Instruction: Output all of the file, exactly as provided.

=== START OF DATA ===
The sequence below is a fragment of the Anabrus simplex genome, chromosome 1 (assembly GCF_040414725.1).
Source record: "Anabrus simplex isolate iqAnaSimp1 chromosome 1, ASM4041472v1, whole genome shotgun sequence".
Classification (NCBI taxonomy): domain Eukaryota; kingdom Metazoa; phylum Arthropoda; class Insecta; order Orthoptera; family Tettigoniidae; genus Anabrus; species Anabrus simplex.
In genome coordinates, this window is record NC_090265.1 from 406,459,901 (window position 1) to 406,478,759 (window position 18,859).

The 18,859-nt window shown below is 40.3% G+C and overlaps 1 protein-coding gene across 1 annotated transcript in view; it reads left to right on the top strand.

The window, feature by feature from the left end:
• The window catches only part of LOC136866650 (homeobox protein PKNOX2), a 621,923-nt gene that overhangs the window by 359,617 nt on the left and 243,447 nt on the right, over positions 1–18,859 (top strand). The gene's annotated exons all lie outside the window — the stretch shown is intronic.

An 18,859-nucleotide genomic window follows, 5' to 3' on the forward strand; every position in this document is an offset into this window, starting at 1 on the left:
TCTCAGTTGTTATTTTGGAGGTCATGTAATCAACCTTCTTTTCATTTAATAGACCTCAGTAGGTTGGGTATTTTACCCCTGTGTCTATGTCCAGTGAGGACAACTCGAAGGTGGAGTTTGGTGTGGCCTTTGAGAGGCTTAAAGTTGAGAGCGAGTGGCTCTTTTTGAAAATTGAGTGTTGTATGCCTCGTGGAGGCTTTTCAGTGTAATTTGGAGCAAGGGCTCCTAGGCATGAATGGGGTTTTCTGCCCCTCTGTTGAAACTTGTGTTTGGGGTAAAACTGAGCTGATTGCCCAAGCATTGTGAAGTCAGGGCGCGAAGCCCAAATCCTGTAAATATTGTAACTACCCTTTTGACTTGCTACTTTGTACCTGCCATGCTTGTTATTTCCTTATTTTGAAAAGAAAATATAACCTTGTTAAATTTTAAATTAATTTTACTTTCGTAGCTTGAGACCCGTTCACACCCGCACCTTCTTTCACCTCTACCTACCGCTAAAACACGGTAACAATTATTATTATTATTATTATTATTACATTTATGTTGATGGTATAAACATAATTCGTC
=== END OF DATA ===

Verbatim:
The sequence below is a fragment of the Anabrus simplex genome, chromosome 1 (assembly GCF_040414725.1).
Source record: "Anabrus simplex isolate iqAnaSimp1 chromosome 1, ASM4041472v1, whole genome shotgun sequence".
Classification (NCBI taxonomy): domain Eukaryota; kingdom Metazoa; phylum Arthropoda; class Insecta; order Orthoptera; family Tettigoniidae; genus Anabrus; species Anabrus simplex.
In genome coordinates, this window is record NC_090265.1 from 406,459,901 (window position 1) to 406,478,759 (window position 18,859).

The 18,859-nt window shown below is 40.3% G+C and overlaps 1 protein-coding gene across 1 annotated transcript in view; it reads left to right on the top strand.

The window, feature by feature from the left end:
• The window catches only part of LOC136866650 (homeobox protein PKNOX2), a 621,923-nt gene that overhangs the window by 359,617 nt on the left and 243,447 nt on the right, over positions 1–18,859 (top strand). The gene's annotated exons all lie outside the window — the stretch shown is intronic.

An 18,859-nucleotide genomic window follows, 5' to 3' on the forward strand; every position in this document is an offset into this window, starting at 1 on the left:
TCTCAGTTGTTATTTTGGAGGTCATGTAATCAACCTTCTTTTCATTTAATAGACCTCAGTAGGTTGGGTATTTTACCCCTGTGTCTATGTCCAGTGAGGACAACTCGAAGGTGGAGTTTGGTGTGGCCTTTGAGAGGCTTAAAGTTGAGAGCGAGTGGCTCTTTTTGAAAATTGAGTGTTGTATGCCTCGTGGAGGCTTTTCAGTGTAATTTGGAGCAAGGGCTCCTAGGCATGAATGGGGTTTTCTGCCCCTCTGTTGAAACTTGTGTTTGGGGTAAAACTGAGCTGATTGCCCAAGCATTGTGAAGTCAGGGCGCGAAGCCCAAATCCTGTAAATATTGTAACTACCCTTTTGACTTGCTACTTTGTACCTGCCATGCTTGTTATTTCCTTATTTTGAAAAGAAAATATAACCTTGTTAAATTTTAAATTAATTTTACTTTCGTAGCTTGAGACCCGTTCACACCCGCACCTTCTTTCACCTCTACCTACCGCTAAAACACGGTAACAATTATTATTATTATTATTATTATTACATTTATGTTGATGGTATAAACATAATTCGTC